What does academic rigour looks like in our school? I mean, I'll tell you what it doesn't look like. And we find ourselves saying this a lot to parents. It can be so easy to think about a school that's using phrases like academic rigour. We're academically selective and you almost develop this picture of quiet classrooms with children sat at single desks, copying work off the board while the teacher maybe sits down in the corner marking books from the previous lesson. We are absolutely not like that at all. Our classrooms are dynamic, they're energetic, they're often noisy. There's a lot of debate and discussion going on. And for us, academic excellence is not about academic results. It's not about exam results and university matriculation. It's about the culture in our school. It's about creating that classroom environment where the teacher is passionate about their discipline, where their remit is to inspire and excite the children in learning their subject and wanting to learn their subject. It's about academic societies that we have in our enrichment program. And when we get that right, academic excellence for us is the culture of the school. It's a celebration of learning. And it's this common thing between us where we just all want more knowledge. We all want to develop. We all want to find out more. And I think if you get that right, those excellent exam results and those excellent university matriculation results that you've already referred to actually fall out of that process anyway as almost as a byproduct. And, you know, we're finding here in Singapore, speaking to parents, we're really having to emphasize the fact that we're not an exam factory, we're not into rote learning, we're not into memorization. That's not what we are as an academic school. It's about that culture that just thrives on knowledge and learning and constantly wanting, wanting to know more.

Top Schools Ruth: I think that a Singaporean local style school shares a lot of common qualities with a Hong Kong style of local school and also the mainland style of local school. And I think obviously the parents that are looking at the schools that we work with, including a school like NLCS, are not looking for that. But then when we look at all of the other schools - all of the IB schools and UK schools - parents have been telling us that there's a little bit of a tendency now to be so untraditional or progressive in some sense that parents actually lose sight of where their children are academically. So I'm interested to know that a child going through NLCS, an academically rigorous program, what does that look like for parents? What sort of information is flowing back to parents? And how are parents able to benchmark where their children are, are they performing to the absolute best of their abilities?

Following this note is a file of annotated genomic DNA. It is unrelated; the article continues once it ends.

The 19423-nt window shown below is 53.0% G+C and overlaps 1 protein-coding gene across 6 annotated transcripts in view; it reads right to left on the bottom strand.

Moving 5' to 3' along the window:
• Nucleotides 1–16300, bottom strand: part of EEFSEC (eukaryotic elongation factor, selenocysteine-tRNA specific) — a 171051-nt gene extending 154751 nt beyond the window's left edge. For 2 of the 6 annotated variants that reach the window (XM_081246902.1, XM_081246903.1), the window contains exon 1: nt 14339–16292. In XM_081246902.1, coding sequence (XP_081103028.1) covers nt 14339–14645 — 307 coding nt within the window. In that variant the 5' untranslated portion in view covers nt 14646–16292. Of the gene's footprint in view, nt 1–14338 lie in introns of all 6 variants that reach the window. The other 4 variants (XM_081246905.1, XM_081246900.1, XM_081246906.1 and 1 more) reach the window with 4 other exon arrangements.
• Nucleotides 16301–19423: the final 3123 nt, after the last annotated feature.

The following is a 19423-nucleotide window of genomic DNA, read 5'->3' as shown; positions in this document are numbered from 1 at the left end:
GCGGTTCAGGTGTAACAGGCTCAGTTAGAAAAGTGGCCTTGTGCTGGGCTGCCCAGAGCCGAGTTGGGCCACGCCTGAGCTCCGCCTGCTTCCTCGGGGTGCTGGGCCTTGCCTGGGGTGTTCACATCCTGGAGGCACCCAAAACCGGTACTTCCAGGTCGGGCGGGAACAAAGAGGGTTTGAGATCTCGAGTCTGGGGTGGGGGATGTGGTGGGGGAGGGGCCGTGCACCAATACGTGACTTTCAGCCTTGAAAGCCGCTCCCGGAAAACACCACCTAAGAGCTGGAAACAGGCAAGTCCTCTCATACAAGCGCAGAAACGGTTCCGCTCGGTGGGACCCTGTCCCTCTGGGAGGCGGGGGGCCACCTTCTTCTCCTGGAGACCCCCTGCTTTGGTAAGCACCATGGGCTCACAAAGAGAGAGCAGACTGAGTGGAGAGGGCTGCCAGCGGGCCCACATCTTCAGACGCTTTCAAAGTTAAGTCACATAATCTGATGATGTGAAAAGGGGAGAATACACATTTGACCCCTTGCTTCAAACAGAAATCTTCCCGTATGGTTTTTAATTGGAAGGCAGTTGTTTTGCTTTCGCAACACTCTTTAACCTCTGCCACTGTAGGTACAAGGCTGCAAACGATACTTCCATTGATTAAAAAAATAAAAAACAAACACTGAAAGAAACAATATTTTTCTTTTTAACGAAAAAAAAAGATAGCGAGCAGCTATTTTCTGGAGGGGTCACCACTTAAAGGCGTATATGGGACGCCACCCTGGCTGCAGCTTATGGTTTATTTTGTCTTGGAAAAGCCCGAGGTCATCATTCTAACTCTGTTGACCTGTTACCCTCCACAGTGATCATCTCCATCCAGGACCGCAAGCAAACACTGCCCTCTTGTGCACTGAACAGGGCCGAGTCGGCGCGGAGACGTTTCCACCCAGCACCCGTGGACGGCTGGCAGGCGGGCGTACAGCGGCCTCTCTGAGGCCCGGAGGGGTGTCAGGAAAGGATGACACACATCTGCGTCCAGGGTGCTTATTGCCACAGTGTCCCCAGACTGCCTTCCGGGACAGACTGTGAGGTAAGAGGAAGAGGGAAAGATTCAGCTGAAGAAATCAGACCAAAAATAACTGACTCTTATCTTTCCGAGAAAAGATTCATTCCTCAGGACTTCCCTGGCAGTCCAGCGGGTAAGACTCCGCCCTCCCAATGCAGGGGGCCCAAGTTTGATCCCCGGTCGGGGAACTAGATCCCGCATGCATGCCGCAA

Paul : You raise such an important issue in education today and those schools that are progressive, and I would suggest many of them experimental, in what they're doing and what they're delivering...I do have something of a frustration with our profession and I think we're far too keen to jump on bandwagons and to listen to new ideas and think, let's put that in the classroom straight away. And so you see an awful lot of fads in education. You see a flavour of the month that maybe lasts for one or two years and then it fades away and it's replaced by something else. I think at NLCS, we're so confident and certain that what we do is effective, that we are sure enough that we can resist all of those fads that come along. And that's certainly not to say that we're not innovative. We are innovative, we are disruptive in many senses. In fact, the NLCS story is based on an educator who was disruptive and wanted to change things. But what does that looks like for parents? First of all, we have a real strong belief in the need to communicate with parents and communicate in detail. So we already have very detailed curriculum guides for our parents. If you're a parent at our school, you pick up the grade level curriculum guide and you know exactly what your child is going to be taught in every term, in every subject in detail. So we're very, very open in sharing what we're teaching to our children. I have this particular mantra that I tell our teachers. We never want our parents to have surprises. And I'm sure many parents have had this feeling - you go to a parent-teacher consultation at the end of a year and your maths teacher says to you that your son or daughter hasn't been doing well in maths all year. And as a parent, you think, 'why am I only finding out about now?' So we're a school that really values informal education. We encourage our teachers to pick up the telephone, to drop an email, to drop a text message, if only to say, look, I'm just getting a little bit worried about situation X, Y, Z. We need to talk, we need to keep an eye on it. We need home and school to be all across this or to contact parents and just say, look, your son or daughter is doing fantastic in the subject at the moment. And that informal communication, I think, is incredibly important. And again, if we get that right, parents have that confidence and that comfort that they know where their children are. They know what material is being taught, they can see where that's leading to. If there are any problems, if there are any difficulties, then they are involved in talking about them. And that word 'confidence' is so important. As parents, you need to feel confident that your child's education is in good hands. And you can only get that confidence if you have full information coming from the school.